[mis-kast, -kahst]
verb (used with object), mis·cast, mis·cast·ing.
  1. to assign an unsuitable role to (an actor): Tom was miscast as Romeo.
  2. to allot (a role) to an unsuitable actor.
  3. to select unsuitable actors for (a play, motion picture, or the like).

Origin of miscast

1925–30; mis-1 + cast1
Dictionary.com Unabridged Based on the Random House Unabridged Dictionary, © Random House, Inc. 2018

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British Dictionary definitions for miscast


verb -casts, -casting or -cast (tr)
  1. to cast badly
  2. (often passive)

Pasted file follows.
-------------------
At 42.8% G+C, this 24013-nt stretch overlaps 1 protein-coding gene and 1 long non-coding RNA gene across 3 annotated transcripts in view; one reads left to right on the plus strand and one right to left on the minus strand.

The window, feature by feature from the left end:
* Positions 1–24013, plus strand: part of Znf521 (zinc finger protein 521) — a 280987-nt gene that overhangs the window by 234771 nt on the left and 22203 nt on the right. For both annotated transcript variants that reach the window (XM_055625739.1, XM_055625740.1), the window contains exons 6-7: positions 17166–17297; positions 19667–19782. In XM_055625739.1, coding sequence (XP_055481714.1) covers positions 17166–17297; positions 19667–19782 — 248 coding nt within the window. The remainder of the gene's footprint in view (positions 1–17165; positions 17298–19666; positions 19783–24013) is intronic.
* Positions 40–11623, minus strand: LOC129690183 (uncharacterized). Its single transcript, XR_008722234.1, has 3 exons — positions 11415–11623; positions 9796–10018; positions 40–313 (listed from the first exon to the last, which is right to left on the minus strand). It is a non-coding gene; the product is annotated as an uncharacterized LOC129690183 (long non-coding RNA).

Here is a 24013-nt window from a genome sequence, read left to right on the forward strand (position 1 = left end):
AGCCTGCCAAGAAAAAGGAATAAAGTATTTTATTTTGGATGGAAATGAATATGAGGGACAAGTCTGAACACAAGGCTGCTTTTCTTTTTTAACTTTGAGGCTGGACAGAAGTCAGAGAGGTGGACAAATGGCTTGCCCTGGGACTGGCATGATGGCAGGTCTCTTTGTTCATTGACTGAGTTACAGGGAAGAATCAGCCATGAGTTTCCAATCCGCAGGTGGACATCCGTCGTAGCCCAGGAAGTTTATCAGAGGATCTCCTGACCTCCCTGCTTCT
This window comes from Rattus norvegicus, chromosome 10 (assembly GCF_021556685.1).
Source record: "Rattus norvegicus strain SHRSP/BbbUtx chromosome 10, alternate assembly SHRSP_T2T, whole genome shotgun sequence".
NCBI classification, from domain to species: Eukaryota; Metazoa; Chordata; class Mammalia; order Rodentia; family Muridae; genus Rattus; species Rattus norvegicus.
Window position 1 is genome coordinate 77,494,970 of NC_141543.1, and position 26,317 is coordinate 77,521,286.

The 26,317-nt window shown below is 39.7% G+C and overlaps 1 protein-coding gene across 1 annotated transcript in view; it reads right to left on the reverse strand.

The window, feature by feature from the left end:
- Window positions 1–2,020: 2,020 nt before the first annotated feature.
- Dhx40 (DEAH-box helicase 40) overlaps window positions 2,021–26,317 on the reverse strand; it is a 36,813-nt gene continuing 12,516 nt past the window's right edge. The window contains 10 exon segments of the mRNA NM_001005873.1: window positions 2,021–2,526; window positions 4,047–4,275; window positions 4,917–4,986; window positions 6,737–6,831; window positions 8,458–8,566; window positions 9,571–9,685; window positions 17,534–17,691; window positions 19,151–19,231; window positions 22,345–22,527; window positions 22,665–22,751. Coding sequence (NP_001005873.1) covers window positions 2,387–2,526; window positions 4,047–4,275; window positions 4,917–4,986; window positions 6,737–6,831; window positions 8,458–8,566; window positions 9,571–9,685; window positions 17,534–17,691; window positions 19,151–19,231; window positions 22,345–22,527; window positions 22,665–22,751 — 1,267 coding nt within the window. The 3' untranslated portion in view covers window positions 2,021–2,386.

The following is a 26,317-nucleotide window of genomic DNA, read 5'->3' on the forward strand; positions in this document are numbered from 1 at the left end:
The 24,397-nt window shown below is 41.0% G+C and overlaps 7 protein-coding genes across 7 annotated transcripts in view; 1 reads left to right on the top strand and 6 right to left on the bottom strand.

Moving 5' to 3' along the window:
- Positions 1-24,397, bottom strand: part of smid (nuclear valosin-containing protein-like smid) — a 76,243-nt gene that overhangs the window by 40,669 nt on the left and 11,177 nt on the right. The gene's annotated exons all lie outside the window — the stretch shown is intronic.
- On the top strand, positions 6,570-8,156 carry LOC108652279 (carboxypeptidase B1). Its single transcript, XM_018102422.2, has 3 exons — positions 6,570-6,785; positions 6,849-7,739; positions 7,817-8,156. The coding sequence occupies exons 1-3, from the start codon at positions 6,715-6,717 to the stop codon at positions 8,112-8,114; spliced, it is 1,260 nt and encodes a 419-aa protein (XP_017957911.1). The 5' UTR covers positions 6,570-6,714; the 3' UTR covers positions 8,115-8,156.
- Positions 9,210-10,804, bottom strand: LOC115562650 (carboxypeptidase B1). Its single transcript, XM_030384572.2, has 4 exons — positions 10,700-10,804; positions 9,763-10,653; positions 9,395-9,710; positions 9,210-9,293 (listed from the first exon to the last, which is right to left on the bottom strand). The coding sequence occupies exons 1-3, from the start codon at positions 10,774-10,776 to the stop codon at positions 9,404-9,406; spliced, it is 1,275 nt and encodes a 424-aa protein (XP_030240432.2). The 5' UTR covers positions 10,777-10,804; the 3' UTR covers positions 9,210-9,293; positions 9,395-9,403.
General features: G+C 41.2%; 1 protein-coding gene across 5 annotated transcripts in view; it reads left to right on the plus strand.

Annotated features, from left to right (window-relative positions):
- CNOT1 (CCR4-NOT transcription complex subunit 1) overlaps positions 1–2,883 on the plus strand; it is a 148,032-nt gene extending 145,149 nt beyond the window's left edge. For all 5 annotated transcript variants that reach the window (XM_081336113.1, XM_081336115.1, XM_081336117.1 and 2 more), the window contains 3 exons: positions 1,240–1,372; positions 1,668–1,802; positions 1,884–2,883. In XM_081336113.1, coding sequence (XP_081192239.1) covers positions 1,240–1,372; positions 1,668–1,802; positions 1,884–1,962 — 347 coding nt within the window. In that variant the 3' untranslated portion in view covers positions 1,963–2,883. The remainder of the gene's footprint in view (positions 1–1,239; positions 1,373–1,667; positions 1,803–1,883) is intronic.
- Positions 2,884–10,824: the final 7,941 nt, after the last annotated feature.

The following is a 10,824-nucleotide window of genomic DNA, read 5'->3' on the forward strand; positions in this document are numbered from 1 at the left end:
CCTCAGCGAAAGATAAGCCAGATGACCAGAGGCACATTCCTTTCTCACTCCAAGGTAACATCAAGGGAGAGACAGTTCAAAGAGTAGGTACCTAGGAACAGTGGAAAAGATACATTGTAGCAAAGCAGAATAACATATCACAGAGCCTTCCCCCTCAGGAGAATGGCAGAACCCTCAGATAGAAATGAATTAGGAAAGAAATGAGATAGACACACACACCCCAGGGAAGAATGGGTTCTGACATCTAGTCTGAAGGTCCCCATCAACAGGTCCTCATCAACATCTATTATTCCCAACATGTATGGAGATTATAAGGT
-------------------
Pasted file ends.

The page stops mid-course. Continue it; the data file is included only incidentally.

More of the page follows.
1. to cast (a role or the roles) in (a play, film, etc) inappropriatelyFalstaff was certainly miscast
    2. to assign an inappropriate role tohe was miscast as Othello
Collins English Dictionary - Complete & Unabridged 2012 Digital Edition © William Collins Sons & Co. Ltd. 1979, 1986 © HarperCollins Publishers 1998, 2000, 2003, 2005, 2006, 2007, 2009, 2012

Word Origin and History for miscast

late 14c., "to cast (a glance, an 'eye') with evil intent" see mis- (1) + cast (v.). Theatrical sense of "to place an actor in an unsuitable roll" is first recorded 1927. Related: Miscasting.

Online Etymology Dictionary, © 2010 Douglas Harper